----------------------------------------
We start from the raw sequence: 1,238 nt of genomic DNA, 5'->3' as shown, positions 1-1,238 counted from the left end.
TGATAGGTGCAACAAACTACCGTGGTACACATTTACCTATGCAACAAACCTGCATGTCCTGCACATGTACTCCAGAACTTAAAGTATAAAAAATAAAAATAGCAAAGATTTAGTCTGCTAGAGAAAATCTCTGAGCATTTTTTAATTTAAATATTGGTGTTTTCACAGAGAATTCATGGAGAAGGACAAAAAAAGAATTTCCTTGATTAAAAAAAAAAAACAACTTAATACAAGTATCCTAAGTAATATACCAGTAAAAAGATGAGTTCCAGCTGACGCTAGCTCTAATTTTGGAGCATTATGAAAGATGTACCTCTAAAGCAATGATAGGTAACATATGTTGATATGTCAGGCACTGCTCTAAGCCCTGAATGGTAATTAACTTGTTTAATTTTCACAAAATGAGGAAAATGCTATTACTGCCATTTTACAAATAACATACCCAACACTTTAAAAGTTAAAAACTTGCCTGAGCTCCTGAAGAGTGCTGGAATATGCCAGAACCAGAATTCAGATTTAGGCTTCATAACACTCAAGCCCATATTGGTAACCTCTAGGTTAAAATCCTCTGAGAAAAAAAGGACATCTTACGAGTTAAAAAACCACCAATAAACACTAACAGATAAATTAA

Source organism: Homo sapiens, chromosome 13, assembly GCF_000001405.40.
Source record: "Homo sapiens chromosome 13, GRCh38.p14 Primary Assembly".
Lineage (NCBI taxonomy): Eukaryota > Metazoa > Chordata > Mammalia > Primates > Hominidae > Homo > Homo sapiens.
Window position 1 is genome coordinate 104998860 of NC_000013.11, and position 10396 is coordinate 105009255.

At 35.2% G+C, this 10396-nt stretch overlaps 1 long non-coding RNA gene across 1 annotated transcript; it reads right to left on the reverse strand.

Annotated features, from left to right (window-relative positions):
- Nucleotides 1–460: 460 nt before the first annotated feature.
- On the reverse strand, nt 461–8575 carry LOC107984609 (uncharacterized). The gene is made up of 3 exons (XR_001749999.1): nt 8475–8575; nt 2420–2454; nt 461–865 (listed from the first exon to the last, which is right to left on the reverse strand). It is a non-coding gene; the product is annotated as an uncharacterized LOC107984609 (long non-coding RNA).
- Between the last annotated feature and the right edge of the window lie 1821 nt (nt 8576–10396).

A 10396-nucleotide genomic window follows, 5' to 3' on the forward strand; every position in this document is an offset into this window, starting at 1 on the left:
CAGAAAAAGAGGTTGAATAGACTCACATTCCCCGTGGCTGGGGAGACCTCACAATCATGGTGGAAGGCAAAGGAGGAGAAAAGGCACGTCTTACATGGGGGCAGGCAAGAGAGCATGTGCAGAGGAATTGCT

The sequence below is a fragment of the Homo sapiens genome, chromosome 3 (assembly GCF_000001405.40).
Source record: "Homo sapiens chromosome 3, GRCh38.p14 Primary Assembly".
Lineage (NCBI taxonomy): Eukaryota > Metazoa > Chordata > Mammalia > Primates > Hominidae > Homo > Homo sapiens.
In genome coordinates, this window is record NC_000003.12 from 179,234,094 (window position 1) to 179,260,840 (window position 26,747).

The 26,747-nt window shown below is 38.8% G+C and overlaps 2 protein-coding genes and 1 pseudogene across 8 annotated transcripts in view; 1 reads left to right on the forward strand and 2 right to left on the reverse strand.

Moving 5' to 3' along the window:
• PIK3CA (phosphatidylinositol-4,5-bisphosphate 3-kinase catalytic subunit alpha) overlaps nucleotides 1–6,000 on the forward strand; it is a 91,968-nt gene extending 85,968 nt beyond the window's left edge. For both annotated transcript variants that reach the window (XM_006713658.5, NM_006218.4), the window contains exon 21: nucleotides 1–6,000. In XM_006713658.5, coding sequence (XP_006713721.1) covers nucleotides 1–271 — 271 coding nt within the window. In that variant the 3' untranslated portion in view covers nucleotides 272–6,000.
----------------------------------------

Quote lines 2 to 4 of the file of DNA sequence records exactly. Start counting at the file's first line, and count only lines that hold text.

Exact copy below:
TGATAGGTGCAACAAACTACCGTGGTACACATTTACCTATGCAACAAACCTGCATGTCCTGCACATGTACTCCAGAACTTAAAGTATAAAAAATAAAAATAGCAAAGATTTAGTCTGCTAGAGAAAATCTCTGAGCATTTTTTAATTTAAATATTGGTGTTTTCACAGAGAATTCATGGAGAAGGACAAAAAAAGAATTTCCTTGATTAAAAAAAAAAAACAACTTAATACAAGTATCCTAAGTAATATACCAGTAAAAAGATGAGTTCCAGCTGACGCTAGCTCTAATTTTGGAGCATTATGAAAGATGTACCTCTAAAGCAATGATAGGTAACATATGTTGATATGTCAGGCACTGCTCTAAGCCCTGAATGGTAATTAACTTGTTTAATTTTCACAAAATGAGGAAAATGCTATTACTGCCATTTTACAAATAACATACCCAACACTTTAAAAGTTAAAAACTTGCCTGAGCTCCTGAAGAGTGCTGGAATATGCCAGAACCAGAATTCAGATTTAGGCTTCATAACACTCAAGCCCATATTGGTAACCTCTAGGTTAAAATCCTCTGAGAAAAAAAGGACATCTTACGAGTTAAAAAACCACCAATAAACACTAACAGATAAATTAA

Source organism: Homo sapiens, chromosome 13, assembly GCF_000001405.40.
Source record: "Homo sapiens chromosome 13, GRCh38.p14 Primary Assembly".